Friends of education recognized, thanked

FAIRMONT – Two local teachers’ unions recently named their “Friends of Education” in honor of Teacher Appreciation Day.

Southern Plains Educational Cooperative and Fairmont Area Schools announced their Friends of Education in honor of Teacher Appreciation Day recently.

Fairmont Area’s union chose school board member Diane Gerhardt and the teacher support group Parents and Educators Teaming Together. Southern Plains’ union named Dr. Joe Switras as their Friend of Education and Teresa Davison as Outstanding Member.

Dr. Joe Switras

Switras joined Fairmont’s medical community as a psychologist in 1976, and has been serving its children and adults ever since.

His job is what brought him into contact with Southern Plains Educational Cooperative, as the two often refer students to each other.

Switras’ passion lies in finding the subtle neuropsychological problems a student is having and figuring out how it could affect learning and functioning. It might be his job, but he doesn’t consider it work.

“It is really not work,” he said. “It is fun when you hit on something. Kids are fun. It is fun to use play therapy. They are open and accepting. You can’t help but love working with kids.”

Switras is originally from New York, but knew from a young age he wanted to live in a rural setting, a place where he gets to work with a variety of different issues.

“I get to see a whole range of kids,” he said. “Being it is a rural practice, you had better be ready for whatever walks through the door.”

Being named Friend of Education is an honor.

“I am flattered to get friend of education,” he said. “It is nice, and it makes me feel good.”

Teresa Davison

Davison is an employee of Southern Plains, and was honored by her coworkers as Outstanding Member.

In addition to teaching 12- 18-year-old students struggling with addiction at the Adolescent Treatment Center in Winnebago, she serves as the president of her Education Minnesota chapter and on the Great Southwest United Board, a regional union organization.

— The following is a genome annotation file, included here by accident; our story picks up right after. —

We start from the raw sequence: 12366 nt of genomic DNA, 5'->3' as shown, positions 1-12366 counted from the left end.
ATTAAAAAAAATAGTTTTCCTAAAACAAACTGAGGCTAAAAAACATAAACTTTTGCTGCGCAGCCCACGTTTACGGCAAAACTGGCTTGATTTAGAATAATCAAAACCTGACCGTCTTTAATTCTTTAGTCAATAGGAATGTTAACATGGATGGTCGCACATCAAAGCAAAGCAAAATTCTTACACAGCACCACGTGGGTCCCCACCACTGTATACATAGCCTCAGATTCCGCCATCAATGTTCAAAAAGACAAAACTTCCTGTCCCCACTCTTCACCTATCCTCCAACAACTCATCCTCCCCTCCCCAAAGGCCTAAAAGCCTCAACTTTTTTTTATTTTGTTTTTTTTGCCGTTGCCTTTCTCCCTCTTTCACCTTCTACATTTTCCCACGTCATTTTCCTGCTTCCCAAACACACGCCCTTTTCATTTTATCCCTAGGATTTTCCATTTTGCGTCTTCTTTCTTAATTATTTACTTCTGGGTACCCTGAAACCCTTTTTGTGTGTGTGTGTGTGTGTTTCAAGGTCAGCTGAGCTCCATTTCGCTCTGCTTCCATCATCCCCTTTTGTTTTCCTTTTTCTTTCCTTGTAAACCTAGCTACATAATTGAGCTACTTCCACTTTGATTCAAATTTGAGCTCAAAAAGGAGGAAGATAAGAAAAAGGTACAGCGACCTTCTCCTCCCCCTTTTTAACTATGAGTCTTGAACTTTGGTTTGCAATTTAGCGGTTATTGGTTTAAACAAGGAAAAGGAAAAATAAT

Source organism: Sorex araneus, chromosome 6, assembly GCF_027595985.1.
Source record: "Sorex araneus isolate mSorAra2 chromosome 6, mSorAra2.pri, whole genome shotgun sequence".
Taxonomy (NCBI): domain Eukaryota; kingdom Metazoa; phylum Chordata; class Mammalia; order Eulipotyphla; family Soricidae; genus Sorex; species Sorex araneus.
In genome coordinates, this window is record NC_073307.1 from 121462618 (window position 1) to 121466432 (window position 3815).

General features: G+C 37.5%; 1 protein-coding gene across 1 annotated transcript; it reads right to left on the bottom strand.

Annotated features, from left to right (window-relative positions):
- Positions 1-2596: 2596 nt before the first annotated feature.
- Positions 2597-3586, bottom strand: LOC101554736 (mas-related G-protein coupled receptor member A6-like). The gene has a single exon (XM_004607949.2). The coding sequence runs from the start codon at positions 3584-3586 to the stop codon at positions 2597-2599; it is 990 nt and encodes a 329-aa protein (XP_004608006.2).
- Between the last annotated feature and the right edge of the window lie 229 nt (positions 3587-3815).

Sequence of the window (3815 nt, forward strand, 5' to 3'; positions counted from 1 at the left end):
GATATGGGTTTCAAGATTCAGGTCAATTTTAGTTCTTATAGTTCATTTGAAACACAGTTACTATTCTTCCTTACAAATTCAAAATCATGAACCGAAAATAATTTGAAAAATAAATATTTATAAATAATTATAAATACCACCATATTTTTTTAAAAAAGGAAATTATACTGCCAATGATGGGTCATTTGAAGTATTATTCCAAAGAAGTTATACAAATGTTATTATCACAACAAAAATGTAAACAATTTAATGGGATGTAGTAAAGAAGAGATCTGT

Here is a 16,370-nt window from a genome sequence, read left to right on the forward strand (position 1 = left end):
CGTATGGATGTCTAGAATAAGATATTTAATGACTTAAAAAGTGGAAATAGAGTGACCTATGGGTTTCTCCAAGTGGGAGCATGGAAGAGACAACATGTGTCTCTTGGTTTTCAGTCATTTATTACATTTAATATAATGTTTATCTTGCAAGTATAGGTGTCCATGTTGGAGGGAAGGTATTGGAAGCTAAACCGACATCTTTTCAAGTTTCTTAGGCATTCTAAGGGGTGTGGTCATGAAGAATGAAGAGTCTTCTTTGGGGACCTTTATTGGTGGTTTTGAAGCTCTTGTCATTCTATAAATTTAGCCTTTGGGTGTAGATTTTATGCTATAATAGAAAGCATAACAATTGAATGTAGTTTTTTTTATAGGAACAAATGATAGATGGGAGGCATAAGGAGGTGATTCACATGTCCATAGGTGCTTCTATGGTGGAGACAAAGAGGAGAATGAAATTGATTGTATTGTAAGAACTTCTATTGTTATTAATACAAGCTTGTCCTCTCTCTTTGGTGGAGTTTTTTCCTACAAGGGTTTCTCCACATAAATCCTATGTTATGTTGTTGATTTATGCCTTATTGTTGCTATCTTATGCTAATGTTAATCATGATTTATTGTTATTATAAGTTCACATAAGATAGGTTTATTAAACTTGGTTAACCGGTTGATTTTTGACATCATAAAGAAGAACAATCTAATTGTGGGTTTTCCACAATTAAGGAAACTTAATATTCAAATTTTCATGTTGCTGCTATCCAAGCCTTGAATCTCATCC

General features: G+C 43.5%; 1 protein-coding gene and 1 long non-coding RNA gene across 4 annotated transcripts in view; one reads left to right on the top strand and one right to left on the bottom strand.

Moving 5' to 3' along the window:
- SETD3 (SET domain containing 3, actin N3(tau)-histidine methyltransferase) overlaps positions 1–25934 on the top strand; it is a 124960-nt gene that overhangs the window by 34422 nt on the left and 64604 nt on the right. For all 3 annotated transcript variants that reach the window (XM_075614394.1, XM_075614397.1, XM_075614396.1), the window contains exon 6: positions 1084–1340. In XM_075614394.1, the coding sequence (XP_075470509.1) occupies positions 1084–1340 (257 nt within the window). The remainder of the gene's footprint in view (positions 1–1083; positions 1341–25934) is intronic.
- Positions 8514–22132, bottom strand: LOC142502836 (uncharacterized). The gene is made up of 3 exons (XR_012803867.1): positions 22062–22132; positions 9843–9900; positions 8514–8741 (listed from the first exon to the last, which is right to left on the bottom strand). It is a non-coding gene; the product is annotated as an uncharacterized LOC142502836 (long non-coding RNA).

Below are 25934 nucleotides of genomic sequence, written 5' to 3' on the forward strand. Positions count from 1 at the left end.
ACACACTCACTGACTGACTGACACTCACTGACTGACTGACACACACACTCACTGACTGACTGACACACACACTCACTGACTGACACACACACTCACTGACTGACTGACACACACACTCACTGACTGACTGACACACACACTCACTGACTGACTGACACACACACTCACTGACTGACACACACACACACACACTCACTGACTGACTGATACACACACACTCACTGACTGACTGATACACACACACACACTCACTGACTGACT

Davison said she loves her job, and seeing the growth in her students in the short time they are with her.

Because the center is a residential school, the students are only there as long as they need to be, sometimes for only a few weeks.

“I see a lot of different kids,” she said. “(Seeing them leave) is the hardest part of my job.”

Parents and Educators

Teaming Together

“We are so honored to be selected,” said PETT board member Stephanie Johnson. “It has been awesome.”

The parent teacher group is in its second year. It was formed to match teachers with volunteers and find creative ways to support staff. A core board of 15 people manage 100 volunteers, who help teachers by doing everything from listening to students read, to organizing fundraisers, to putting on potluck meals on conference nights.

The group recently raised $4,000 by organizing a Box Tops for Education collection, which they intend to split evenly among the teachers for items on their wish lists.

The group is currently raising funds to use for scholarships for student activity fees, with the ultimate goal of raising enough to lower everyone’s fee.

Board member Joy Okerman said the amount of the activity fee varies depending on the age of the child, but it can become a burden, especially for families with many children.

Diane Gerhardt

Gerhardt has been serving the district as a school board member since being appointed to the position in 2008, but she was volunteering long before that time.

Her two children graduated from the district, and she helped in their classrooms and volunteered with Partners in Education when they were young.

As a school board member, Gerhardt was lauded for her work during the recent learning levy, as she tirelessly presented the issue to various constituents, answering questions and taking ideas back to the board as the district searched for a solution to its budget woes.